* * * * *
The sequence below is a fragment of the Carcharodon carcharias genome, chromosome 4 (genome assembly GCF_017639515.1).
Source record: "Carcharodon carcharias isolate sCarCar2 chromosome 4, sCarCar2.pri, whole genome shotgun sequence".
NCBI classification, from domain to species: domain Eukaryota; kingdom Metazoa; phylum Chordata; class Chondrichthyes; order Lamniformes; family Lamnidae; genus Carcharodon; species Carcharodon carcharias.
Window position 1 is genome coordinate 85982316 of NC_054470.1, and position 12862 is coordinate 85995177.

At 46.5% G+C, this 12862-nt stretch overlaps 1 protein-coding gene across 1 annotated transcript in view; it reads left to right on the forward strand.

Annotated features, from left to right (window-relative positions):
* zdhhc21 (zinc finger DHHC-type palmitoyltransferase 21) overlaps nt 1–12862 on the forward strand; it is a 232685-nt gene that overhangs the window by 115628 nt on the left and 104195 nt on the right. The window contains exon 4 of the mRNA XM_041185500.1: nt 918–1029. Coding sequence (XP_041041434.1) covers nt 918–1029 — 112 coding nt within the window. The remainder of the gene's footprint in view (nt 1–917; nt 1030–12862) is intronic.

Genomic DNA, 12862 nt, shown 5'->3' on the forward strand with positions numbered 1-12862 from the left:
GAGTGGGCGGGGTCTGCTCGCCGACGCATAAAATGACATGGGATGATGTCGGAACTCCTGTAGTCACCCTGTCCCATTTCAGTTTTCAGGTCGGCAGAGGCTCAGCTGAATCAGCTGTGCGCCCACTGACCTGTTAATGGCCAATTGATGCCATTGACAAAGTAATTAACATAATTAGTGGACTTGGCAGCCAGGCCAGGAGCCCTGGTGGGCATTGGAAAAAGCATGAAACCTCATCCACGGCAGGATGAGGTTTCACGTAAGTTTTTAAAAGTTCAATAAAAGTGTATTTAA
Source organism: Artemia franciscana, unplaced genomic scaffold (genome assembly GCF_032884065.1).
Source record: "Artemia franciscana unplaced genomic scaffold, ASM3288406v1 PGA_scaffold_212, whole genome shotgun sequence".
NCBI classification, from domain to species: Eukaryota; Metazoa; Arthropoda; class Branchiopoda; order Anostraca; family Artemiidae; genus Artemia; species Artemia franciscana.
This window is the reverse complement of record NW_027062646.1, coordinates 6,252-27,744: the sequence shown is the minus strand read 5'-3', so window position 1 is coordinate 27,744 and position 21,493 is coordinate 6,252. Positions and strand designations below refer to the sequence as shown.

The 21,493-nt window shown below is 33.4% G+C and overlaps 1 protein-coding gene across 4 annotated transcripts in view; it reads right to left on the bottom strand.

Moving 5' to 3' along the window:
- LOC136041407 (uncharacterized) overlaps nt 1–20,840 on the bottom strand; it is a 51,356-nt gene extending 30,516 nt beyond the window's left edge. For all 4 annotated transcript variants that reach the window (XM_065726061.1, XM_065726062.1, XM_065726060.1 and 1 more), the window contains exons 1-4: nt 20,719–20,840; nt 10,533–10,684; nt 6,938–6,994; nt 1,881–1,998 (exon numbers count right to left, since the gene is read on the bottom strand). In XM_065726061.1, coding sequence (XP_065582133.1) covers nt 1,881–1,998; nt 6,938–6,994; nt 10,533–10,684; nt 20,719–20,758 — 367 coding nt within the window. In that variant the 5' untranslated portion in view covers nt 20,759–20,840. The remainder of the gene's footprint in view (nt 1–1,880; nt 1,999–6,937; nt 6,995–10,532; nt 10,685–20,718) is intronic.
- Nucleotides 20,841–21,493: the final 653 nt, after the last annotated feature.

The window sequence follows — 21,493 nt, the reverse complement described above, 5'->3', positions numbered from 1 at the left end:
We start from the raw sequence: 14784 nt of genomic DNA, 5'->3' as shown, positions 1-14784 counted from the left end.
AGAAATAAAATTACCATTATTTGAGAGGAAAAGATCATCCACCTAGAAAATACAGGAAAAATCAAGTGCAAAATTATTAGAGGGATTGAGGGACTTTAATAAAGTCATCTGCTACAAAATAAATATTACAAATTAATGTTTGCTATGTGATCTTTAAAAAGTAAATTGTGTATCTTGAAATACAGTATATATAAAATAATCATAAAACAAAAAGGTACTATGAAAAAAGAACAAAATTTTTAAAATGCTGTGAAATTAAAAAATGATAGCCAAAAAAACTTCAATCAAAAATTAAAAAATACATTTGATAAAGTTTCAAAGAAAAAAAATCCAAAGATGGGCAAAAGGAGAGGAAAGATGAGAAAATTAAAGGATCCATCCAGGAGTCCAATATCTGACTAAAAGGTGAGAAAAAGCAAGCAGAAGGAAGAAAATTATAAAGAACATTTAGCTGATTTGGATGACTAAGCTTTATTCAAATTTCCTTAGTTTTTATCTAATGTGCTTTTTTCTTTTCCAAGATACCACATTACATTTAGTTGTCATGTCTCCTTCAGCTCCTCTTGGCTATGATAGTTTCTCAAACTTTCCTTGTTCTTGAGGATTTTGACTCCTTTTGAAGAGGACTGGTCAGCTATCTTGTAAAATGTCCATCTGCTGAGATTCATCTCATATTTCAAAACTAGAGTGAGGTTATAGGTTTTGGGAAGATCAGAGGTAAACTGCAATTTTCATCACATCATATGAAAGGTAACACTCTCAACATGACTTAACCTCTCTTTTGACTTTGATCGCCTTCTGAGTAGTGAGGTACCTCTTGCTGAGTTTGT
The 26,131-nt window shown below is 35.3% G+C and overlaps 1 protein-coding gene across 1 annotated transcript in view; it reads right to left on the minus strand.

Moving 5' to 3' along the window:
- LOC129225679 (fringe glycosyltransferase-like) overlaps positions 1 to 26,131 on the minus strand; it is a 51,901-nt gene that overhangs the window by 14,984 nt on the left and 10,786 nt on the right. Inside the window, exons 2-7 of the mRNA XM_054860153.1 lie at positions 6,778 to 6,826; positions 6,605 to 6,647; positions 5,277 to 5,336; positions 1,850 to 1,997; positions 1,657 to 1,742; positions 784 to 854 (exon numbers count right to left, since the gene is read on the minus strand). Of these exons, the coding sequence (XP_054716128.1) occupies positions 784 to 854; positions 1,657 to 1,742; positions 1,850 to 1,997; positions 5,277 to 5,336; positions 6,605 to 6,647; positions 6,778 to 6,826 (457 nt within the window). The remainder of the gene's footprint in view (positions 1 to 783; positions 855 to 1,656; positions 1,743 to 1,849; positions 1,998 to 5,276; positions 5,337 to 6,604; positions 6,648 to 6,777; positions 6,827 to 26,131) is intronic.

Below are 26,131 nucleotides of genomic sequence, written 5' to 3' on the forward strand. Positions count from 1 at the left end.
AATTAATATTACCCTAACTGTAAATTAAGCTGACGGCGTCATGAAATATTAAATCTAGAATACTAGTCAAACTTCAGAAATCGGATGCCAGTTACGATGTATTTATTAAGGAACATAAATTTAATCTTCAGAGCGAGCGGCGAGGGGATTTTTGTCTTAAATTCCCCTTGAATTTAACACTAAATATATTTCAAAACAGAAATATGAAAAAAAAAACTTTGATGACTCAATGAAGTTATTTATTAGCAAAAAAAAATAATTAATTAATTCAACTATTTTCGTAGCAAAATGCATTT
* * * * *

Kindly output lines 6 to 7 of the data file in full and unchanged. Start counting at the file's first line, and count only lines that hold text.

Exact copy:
Annotated features, from left to right (window-relative positions):
* zdhhc21 (zinc finger DHHC-type palmitoyltransferase 21) overlaps nt 1–12862 on the forward strand; it is a 232685-nt gene that overhangs the window by 115628 nt on the left and 104195 nt on the right. The window contains exon 4 of the mRNA XM_041185500.1: nt 918–1029. Coding sequence (XP_041041434.1) covers nt 918–1029 — 112 coding nt within the window. The remainder of the gene's footprint in view (nt 1–917; nt 1030–12862) is intronic.